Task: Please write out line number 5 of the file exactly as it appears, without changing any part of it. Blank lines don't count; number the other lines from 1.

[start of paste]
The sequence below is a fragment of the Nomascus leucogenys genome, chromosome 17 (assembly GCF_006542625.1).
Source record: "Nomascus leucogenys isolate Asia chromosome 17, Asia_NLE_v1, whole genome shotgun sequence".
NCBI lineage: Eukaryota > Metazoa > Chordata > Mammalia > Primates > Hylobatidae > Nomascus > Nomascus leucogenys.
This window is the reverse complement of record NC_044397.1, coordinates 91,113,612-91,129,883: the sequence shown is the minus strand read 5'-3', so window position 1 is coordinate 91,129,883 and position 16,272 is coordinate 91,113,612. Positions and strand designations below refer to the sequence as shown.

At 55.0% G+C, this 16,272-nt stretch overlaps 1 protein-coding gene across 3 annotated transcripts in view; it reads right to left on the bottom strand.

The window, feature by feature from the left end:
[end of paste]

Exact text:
At 55.0% G+C, this 16,272-nt stretch overlaps 1 protein-coding gene across 3 annotated transcripts in view; it reads right to left on the bottom strand.